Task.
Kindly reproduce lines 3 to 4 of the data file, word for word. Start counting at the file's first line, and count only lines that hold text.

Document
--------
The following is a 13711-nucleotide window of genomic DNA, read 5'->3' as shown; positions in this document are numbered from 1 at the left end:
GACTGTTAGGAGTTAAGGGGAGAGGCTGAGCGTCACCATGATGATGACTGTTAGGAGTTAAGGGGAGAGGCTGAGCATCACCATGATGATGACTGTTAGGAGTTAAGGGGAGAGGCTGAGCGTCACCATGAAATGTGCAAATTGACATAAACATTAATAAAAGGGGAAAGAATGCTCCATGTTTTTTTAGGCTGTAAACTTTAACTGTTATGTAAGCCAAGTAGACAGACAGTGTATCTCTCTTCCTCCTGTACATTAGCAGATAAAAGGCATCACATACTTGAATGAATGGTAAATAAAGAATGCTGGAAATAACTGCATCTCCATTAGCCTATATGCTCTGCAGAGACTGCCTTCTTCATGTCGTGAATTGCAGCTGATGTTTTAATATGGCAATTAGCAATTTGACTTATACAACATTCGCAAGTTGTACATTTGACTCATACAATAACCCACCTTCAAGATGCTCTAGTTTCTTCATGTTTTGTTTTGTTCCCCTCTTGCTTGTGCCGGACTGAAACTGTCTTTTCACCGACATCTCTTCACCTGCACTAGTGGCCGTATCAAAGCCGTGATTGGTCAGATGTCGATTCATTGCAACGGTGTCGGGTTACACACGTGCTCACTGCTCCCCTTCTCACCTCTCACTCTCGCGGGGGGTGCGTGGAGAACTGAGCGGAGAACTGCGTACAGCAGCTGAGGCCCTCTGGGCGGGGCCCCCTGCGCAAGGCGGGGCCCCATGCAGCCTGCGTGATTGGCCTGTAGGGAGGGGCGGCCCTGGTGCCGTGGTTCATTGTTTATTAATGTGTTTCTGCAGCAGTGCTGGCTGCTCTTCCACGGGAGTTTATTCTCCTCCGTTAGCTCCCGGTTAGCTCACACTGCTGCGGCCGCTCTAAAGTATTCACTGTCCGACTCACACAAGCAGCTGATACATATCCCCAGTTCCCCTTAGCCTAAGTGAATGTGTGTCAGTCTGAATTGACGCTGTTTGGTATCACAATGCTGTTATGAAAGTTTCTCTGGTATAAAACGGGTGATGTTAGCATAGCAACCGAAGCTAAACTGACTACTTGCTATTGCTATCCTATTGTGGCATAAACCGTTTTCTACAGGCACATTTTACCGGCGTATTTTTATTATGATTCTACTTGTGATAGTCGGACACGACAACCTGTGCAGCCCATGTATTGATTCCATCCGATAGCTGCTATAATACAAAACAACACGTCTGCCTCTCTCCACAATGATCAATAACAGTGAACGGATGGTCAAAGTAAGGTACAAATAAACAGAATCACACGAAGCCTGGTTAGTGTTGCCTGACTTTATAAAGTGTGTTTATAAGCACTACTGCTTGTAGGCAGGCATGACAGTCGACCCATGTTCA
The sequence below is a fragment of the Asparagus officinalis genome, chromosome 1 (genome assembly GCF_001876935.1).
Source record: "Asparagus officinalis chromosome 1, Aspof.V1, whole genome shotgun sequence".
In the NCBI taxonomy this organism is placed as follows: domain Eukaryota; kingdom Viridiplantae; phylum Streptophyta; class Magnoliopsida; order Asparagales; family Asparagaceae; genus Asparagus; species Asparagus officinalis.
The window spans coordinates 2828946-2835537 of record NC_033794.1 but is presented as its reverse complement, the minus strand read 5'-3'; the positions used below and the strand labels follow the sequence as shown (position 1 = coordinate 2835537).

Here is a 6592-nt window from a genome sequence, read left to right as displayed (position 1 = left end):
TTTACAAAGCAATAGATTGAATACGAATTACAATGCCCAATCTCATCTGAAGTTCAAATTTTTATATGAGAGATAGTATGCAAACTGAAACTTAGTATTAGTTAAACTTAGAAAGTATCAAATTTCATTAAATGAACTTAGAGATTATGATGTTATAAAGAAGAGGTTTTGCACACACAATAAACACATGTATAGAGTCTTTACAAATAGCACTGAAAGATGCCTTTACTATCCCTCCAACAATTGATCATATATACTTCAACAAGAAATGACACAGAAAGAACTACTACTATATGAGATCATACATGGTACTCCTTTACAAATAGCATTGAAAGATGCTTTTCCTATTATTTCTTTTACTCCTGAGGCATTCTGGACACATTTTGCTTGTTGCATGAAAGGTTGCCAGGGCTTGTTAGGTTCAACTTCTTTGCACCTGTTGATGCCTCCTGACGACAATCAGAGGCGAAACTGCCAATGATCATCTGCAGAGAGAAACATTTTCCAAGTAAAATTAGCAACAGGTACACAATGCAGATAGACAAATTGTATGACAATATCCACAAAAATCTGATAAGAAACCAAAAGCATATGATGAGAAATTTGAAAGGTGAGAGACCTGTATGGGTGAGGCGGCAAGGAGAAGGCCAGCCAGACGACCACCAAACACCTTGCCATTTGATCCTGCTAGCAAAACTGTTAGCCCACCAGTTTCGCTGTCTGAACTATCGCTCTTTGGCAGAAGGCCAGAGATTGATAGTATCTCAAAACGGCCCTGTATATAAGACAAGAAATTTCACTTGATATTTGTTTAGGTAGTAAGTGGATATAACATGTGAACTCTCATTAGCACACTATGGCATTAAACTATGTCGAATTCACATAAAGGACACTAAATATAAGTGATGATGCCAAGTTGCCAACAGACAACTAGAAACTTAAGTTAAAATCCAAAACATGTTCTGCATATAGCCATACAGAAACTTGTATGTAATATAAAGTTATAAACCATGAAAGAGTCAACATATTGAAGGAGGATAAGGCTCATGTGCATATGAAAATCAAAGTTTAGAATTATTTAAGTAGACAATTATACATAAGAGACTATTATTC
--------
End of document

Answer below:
The sequence below is a fragment of the Asparagus officinalis genome, chromosome 1 (genome assembly GCF_001876935.1).
Source record: "Asparagus officinalis chromosome 1, Aspof.V1, whole genome shotgun sequence".